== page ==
“If there’s anything the pandemic has shown us, it’s that never once has the climate crisis been treated as an emergency… We have been reminded of how vulnerable we are, and how quickly things can turn upside down”.
Addressing the crowd at the Global Climate Strike in Berlin last month, activist Greta Thunberg was as empathetic, angry and fiery as ever. Like many children of her generation, and indeed many adults, the issue of climate change is not just about waiting around for the big event. The spectre of environmental degradation weighs heavy, creating anxiety, frustration and a great deal of hopelessness and the earth’s resources and future continue to swing in jeopardy. A new report, commissioned by the Centre for Environmental rights, and compiled by clinical psychologist Dr Garrett Barnwell looks at just this. What is the impact of climate change on our mental health?
The report is a timely one. With increased pressure on the environment mounting daily (CO2 emissions are at their highest in over 3+ million years), and a fractured and often confusing national and international response, there’s no doubt that the looming crisis has impacts on the way we feel about the world and ourselves. Barnwell identifies this by clarifying that the impacts are slow burning, and they’re starting now. Anxiety and worries about the future of the planet manifest in myriad ways, particularly in South Africa where marginalised communities, the impoverished and vulnerable groups like children bear the brunt of the crisis.
“It is extraordinarily difficult for the majority of South Africans to adapt to the advancing climate shocks, such as climate change-exacerbated disasters, water insecurity and economic losses. The same social conditions that make individuals and communities more vulnerable to climate change, are the same that put people at higher risk of mental illness and psychological adversities,” Barnwell explains.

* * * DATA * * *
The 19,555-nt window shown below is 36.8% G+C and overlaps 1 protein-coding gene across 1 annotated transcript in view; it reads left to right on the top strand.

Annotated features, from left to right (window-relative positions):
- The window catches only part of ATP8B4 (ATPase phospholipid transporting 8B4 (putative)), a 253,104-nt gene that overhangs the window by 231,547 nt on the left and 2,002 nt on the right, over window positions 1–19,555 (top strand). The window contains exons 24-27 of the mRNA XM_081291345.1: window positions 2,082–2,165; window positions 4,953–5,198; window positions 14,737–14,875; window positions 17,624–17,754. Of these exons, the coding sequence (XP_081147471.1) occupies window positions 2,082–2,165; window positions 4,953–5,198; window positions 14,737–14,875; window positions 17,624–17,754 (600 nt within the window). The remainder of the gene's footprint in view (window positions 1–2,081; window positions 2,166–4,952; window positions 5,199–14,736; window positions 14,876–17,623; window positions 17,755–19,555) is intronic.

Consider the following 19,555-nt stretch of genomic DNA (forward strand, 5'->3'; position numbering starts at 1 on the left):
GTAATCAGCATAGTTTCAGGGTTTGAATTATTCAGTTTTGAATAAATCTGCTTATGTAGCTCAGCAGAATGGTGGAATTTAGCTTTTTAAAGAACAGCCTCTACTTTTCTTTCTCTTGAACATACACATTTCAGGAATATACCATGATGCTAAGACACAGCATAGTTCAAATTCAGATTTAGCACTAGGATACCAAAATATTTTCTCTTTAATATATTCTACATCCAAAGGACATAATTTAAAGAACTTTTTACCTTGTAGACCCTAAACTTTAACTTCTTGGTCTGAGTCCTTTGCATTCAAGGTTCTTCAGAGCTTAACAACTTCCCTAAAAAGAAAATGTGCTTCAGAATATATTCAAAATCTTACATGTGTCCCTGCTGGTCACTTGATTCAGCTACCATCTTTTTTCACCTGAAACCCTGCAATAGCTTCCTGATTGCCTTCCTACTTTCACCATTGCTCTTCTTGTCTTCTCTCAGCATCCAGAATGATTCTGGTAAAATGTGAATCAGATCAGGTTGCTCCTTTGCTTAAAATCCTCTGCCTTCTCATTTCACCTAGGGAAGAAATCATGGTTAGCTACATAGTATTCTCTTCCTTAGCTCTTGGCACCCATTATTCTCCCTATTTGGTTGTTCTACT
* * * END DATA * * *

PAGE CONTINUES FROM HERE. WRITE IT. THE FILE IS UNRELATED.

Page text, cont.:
It’s no surprise that the South African populace may feel nervous about whose driving the bus when it comes to protecting us from the impacts of climate change
Institutional betrayal, mistrust in the government and what Barnwell called “institutional uncare” exacerbate these effects. With government plans to procure more coal to power our electricity, while current infrastructure continues to be wasteful and unreliable, it’s no surprise that the South African populace may feel nervous about whose driving the bus when it comes to protecting us from the impacts of climate change. Persistent issues of service delivery around adequate and safe housing, access to clean water and adequate sanitation are indicators of the inability of everyday people to access protection from their leaders.
“Climate change has the potential of deepening the wounds of historical injustices, and the literature suggests that it will have profound mental health, wellbeing and societal consequences,” says Barnwell.
That said, as Mbali Baduza from Section 27 noted in her presentation during the report’s webinar, Health Minster Joe Phaahla’s commitment to beefing up mental health care provisions in the public sector may indicate that the government is aware of the toll being taken on South Africans.
Ultimately, as Thunberg illuminates, climate change has to be treated as an emergency in order to protect against further environmental damage, but to protect against its impact on everyday mental health challenges. While some South Africans can allay their 4am armageddon-like anxieties through therapy, access to knowledge and resources and through their power to be heard in influential spaces, this is not the case for most. The report punctuates the multi-dimensional approach needed to minimise the negative impacts of the planet crisis on people – both inside and out.
Feature image: Unsplash